The committee must be authorized, the questions must be pertinent.

There is, Your Honor, no question of limiting the Congress in its power of investigation.

Obviously, the Congress does not want unauthorized investigations going on.

The Congress does not want impertinent questions asked and it said so in statute.

Felix Frankfurter:

But do you go with me in the distinction that I — that I indicated this morning; namely, you go with me with the distinction or do you say rather that you take the distinction that in my question I rejected, namely, if Mr. Whitman have been brought before the bar — was it the House or the Senate?

Gerhard P. Van Arkel:

Yes, Senate Committee, Your Honor.

Felix Frankfurter:

If Whitman has been brought before the bar of the Senate, on a report by the Chairman of the particular committee that found him in contempt and the Senate had then exercising its power, implied powers to be in contempt before the Senate, itself dealt with this problem and gave the man the same sentence, it was authorized to give the same sentence $500.00 and six months and then he sought out habeas corpus, your argument implies that it would have been my duty, assuming you’re advising me, it would have been my duty if it is my duty to reverse this, it would have been my duty to say habeas corpus proper.

Is that right?

Gerhard P. Van Arkel:

Your Honor, I suggest that there’s an important distinction to be drawn here.

Felix Frankfurter:

Please draw it.

Gerhard P. Van Arkel:

In the case — in the Kilbourn against Thompson situation where you were dealing with habeas corpus, you are dealing with a particular exercise of congressional discretion in the particular manner and I assume that Your Honors would respect that exercise of discretion.

In this case, you are dealing with a prosecution brought under a statute which the Congress has adopted in which the Congress has fixed the standards to be applied by the federal judiciary, where the discretion is were not to be exercised by the Congress, but under the very terms of itself, is to be exercised by the federal judiciary.

Felix Frankfurter:

But I suggested to you our reviewing power overruling in the District Court will not require disagreement on the score of the provision of the Constitution, but namely they go out power as supervisors of the lower federal courts.

And I further suggest to you, or rather recall to you, that which I have no doubt you know, that in the MacCracken case, it was made specifically clear by Mr. Justice Brandeis writing for an unanimous court that the reason for the 1857 Act under which this prosecution is brought, it didn’t have to do with any of these things, the reason was in order to permit heavier sentences by virtue of the fact that the power of a congressional committee would expire at the end of the session and therefore the punishments would terminate at the end of the session.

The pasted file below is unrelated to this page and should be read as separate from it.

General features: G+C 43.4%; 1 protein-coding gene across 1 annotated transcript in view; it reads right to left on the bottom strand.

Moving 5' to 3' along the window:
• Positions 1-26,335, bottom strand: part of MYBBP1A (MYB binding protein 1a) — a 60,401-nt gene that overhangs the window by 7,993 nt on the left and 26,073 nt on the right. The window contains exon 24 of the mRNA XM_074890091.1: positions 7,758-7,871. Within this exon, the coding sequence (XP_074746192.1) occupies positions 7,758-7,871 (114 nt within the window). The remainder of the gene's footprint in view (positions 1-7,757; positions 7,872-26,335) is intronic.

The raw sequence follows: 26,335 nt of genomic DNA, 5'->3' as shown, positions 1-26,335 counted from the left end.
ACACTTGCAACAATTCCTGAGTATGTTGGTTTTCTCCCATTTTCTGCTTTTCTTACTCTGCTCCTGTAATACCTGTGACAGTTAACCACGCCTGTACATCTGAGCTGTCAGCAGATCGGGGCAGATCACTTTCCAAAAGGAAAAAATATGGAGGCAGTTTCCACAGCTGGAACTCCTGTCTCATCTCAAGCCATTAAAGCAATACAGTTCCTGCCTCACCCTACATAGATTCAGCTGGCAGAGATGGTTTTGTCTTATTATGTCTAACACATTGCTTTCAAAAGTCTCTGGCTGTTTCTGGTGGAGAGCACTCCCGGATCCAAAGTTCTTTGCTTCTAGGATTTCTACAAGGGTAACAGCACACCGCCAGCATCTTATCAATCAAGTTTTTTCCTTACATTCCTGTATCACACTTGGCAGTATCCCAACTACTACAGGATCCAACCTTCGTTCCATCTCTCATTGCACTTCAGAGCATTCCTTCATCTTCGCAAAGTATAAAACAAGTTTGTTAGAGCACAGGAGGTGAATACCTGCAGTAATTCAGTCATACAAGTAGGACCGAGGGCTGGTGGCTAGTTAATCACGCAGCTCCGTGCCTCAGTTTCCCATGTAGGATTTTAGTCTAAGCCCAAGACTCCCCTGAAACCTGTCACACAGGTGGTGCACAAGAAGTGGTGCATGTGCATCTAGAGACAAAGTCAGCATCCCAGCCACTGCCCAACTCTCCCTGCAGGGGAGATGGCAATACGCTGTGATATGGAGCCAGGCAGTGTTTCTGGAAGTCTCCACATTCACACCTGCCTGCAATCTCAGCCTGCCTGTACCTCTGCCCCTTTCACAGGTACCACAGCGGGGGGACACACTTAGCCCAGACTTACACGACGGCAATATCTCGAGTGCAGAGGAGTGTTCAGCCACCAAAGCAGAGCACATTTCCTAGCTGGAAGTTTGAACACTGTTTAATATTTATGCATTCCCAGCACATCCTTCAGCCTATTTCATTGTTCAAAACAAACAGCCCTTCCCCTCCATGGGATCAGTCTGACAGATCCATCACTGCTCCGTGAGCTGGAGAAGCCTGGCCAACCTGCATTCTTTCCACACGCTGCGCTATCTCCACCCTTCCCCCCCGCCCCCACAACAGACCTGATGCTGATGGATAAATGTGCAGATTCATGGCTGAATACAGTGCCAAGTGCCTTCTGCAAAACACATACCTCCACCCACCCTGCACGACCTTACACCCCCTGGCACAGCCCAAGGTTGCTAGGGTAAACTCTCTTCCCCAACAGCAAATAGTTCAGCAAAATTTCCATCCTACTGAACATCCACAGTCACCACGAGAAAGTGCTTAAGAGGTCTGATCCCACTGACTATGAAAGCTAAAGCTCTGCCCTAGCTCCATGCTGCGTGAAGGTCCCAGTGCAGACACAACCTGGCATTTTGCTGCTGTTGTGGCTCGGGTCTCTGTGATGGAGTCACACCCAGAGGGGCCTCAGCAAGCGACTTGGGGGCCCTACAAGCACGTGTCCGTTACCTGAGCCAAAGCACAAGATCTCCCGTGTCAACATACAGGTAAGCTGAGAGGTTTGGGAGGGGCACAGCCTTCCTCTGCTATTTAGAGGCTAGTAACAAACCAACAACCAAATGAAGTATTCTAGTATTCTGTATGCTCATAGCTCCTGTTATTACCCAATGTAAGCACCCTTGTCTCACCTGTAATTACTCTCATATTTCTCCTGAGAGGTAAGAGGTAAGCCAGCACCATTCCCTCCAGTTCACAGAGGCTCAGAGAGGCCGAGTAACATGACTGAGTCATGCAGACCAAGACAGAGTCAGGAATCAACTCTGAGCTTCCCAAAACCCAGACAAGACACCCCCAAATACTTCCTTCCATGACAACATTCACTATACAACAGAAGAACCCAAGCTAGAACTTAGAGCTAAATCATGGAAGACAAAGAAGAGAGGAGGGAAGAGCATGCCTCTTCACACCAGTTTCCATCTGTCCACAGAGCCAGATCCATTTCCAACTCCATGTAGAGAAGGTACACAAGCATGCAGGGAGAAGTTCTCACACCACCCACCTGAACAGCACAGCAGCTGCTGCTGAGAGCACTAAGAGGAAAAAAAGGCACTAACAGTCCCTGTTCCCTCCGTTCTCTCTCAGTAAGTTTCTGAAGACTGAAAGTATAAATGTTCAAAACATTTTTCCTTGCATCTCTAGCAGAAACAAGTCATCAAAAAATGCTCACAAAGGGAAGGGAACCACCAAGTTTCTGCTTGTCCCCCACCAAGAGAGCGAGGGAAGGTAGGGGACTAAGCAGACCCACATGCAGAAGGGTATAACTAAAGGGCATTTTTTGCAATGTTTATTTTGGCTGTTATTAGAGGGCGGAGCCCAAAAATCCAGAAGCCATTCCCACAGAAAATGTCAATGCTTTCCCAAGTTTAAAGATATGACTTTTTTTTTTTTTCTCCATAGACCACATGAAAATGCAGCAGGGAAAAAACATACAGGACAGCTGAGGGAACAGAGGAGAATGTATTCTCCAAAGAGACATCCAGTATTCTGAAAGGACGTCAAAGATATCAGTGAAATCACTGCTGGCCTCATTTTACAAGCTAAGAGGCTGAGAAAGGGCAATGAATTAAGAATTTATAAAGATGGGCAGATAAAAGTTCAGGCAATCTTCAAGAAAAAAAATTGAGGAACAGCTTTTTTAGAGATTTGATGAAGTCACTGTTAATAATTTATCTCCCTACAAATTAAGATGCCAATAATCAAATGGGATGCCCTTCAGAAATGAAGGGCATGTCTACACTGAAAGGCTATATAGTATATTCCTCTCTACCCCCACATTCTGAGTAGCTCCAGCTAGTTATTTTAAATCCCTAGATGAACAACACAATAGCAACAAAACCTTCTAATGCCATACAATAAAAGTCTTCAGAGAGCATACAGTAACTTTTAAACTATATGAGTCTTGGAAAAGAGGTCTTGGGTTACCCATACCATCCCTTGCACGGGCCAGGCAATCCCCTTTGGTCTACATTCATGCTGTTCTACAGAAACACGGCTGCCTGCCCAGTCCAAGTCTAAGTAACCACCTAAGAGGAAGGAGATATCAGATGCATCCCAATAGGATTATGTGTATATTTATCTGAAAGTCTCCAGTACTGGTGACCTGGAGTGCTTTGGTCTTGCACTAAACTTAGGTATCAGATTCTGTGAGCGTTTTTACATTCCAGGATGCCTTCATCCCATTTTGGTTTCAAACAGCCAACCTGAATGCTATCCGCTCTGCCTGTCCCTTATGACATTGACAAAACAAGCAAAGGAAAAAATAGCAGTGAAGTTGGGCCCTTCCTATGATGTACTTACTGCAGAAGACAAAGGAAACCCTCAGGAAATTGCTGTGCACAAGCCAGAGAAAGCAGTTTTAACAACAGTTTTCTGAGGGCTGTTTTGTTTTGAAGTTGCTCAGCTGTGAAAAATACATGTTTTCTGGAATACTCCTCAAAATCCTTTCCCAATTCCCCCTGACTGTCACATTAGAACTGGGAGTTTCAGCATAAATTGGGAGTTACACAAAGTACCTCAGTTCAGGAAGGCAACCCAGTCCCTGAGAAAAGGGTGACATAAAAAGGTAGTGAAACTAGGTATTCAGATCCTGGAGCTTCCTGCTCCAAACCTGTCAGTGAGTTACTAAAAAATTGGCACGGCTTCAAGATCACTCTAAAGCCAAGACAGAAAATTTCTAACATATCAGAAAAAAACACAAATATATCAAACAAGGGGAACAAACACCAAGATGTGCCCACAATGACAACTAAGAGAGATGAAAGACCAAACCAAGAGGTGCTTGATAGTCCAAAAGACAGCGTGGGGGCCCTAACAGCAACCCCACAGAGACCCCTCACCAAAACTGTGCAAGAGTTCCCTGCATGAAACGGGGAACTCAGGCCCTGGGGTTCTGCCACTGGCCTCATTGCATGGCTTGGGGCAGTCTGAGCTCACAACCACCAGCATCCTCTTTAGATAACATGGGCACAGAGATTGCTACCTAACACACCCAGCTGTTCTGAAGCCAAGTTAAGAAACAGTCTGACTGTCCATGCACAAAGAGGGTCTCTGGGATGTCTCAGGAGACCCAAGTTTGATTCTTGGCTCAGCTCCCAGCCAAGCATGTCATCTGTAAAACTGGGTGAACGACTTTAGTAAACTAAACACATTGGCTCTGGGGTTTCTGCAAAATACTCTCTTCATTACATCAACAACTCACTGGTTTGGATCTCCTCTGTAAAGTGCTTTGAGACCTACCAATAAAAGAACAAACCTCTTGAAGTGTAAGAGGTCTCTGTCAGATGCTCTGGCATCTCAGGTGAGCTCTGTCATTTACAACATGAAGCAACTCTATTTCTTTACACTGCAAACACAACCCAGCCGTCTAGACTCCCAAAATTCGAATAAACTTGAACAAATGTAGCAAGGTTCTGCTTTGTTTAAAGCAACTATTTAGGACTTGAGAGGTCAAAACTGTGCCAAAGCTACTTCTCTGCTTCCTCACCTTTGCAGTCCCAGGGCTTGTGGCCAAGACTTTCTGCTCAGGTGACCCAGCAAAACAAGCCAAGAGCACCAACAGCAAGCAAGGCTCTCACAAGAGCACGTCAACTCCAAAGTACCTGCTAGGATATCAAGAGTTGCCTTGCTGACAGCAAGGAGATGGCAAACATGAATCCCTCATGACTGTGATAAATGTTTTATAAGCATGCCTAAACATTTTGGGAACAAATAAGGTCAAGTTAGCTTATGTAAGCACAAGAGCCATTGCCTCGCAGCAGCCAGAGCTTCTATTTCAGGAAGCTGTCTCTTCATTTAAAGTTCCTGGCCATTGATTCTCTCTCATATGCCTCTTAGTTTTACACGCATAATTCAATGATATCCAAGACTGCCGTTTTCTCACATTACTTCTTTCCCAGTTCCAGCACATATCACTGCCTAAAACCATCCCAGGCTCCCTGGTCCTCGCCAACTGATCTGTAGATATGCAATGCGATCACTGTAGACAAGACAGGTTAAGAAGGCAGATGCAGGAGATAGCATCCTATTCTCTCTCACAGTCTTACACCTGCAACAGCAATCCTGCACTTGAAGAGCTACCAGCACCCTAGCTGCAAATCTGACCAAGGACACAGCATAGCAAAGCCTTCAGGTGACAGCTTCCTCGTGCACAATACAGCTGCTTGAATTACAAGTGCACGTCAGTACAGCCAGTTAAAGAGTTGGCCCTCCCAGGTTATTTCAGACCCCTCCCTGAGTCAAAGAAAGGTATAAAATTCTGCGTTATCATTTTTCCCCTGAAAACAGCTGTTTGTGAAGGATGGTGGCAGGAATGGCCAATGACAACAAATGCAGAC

And the reason for the Act of 1857 was not an alleviating reason at all, it was an enforcing reason

Gerhard P. Van Arkel:

Well, Your Honor it seems to me there is no inconsistency between those two that Congress might well have felt that it was proper where a person had been genuinely guilty of contempt of Congress that he be given a sentence which would not expire at the end of the congressional term and the Congress, at the same time to say, that we will setup certain restraints on our own action to be enforced through the federal judiciary for our own self protection, namely, we do not wish to have unauthorized committees going around holding hearings.

We do not wish to have congressmen or senators asking impertinent questions.

We ask the aid of the federal judiciary in imposing on ourselves these limitations for the best of possible reasons.

Gerhard P. Van Arkel:

Now, I think that there’s no inconsistency, Your Honor, between those two and to suggest that the Congress was doing nothing but being blind to the interest of the citizen in this case in adopting the statute, I think carries it much too far.

I think the Congress can be credited with the same interest in protecting the constitutional rights of the citizen as this Court is and there is no reason why the Congress cannot seek the aid of the judiciary precisely in protecting the constitutional rights.

Felix Frankfurter:

I don’t want to take your time, but the MacCracken case also makes clear that the same restriction against abuse of constitutional rights limits Congress.

It said it is protected if you have either as in Kilburn and Thompson was found that Congress had no duty and no power or in the later case that it has exceeded it, so that — but that’s —

Gerhard P. Van Arkel:

Well, Your Honor, just have one observation to that question and that is that the Congress has the greatest practical difficulty in enforcing these restraints on itself.

This is a large body.

All kinds of committee sit in all kinds of capacities.

These are legal problems.

They are constitutional problems and I suggest the to you that nothing is more probable than that the Congress specifically desire the aid and counsel of the judiciary in protecting the constitutional rights of the citizen and that it is wrong to suppose that these limitations are limitations which the judiciary puts on the investigating rights of Congress that they are in effect restraints which the Congress has been put on itself and which it seeks the aid of the federal courts and administer.

If Your Honors please, the inquisition has always had an insatiable appetite for names whether it be Torquemada or Titus Oates, Cotton Mather or Savannah Rolla or Lavrenti Beria or Heinrich Himmler, there is an impelling necessity to seek ever longer lists of names because only in this way can may color the pretense that there is a monstrous conspiracy against the state of which they and they alone are the true defendants.

As this lust for names increases, all forms of due process are forgotten.

All questions of guilt or innocence become irrelevant.